Posts by TitusLepic

    I think that with the RJ3iB, if you save a UF to a PR it always saves in matrix representation. To be sure, see if you have the system variable $PR_CARTREP and if you do, set it to true and ignore the rest of this post.

    The way I do it (I have 50+ programs that have 2 UFrames each) is to put this code at the beginning of my programs:

    Lines 1-5 store 2 UFrame values (we have an asymmetric rotating wall)

    Lines 8-16 selects the correct frame value into a buffer based on a sensor reading which side of the wall is active

    Lines 17-21 further adjusts the frame value based on an argument from the calling program (some of our products are identical, but 2 inches taller) and also adds an adjustment that the operators can manually enter.

    Line 22 loads the modified buffered value into an actual UFrame

    There is a way to check in roboguide; select your program, hit cycle start, and let it generate a profile. When it's done, open the TCP trace you just made, select "color by near axis limit," then select the joint you're interested in and set a tolerance. It will show you potential problem points as shown in the picture below (I set the tolerance to +/-30° just so it would display something for this trace, a more reasonable value would be be +/-5° or so)

    I would look into tying a laser distance sensor (I use a Keyence GV-H45) into an RI and using that as the skip condition, then use ps0p0r's logic for modifying your toolpath.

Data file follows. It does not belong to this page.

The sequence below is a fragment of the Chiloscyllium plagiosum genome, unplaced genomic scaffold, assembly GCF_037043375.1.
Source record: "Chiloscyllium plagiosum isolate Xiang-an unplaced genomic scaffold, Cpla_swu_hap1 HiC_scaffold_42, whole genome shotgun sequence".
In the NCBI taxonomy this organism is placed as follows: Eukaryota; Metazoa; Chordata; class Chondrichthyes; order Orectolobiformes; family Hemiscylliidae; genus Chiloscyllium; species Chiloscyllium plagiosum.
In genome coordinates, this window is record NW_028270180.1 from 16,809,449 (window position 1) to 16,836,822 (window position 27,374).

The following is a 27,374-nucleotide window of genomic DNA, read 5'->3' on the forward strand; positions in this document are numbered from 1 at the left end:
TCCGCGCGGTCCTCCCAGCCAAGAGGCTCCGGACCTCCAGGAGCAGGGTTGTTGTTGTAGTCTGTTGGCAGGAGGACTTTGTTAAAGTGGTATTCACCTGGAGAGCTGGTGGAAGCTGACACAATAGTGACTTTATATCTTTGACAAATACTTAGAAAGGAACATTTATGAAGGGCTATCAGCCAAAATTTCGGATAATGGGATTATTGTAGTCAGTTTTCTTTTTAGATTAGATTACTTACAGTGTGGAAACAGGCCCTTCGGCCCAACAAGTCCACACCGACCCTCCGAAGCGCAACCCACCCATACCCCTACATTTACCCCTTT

Here are two threads with instructions that might help you out with reserializing to the correct software revision:

    It's out of reach. I'm assuming you ctrl+shift clicked there to tell the robot to move, that only moves the XYZ of the TCP to the new point while leaving the WPR as it currently is. Click on the red sphere, the triad should appear. Shift+click and drag on the triad axes to change rotation and you should be able to find a way to make the robot reach.

    Why not just use this method that was mentioned a few posts above?

    Numbers are expressed as the sum of the base raised to a power. For example, using "x" as the base, 375 is 3*x2+7*x1+5*x0. In base 10, i.e. what we use in every day life, you know what 375 means. But if that was hexadecimal (base 16), it would be 3*162+7*161+5*160, equivalent to 855 in base 10. So 25 in hex is 2*161+5*160, or 37 in base 10. So base 10 has 10 numerals; 0,1,2,3,4,5,6,7,8,9, and 10. Base 16 has 16 numerals; 0,1,2,3,4.5,6,7,8,9,A,B,C,D,E, and F. A-F in base 10 are the numbers 10-15.

    So to go the other way, 60/16=3.75. So your first numeral is 3. .75*16 = 12, which in hex is C. So 3C hex is the same as 60 decimal - 3*161+C*160 = 6*101+0*100

    Hope that makes sense.

    Alternately, you could use P[x] points, stay in a single tool frame, and programmatically change the value of your tool frame. (Bad pseudocode example follows)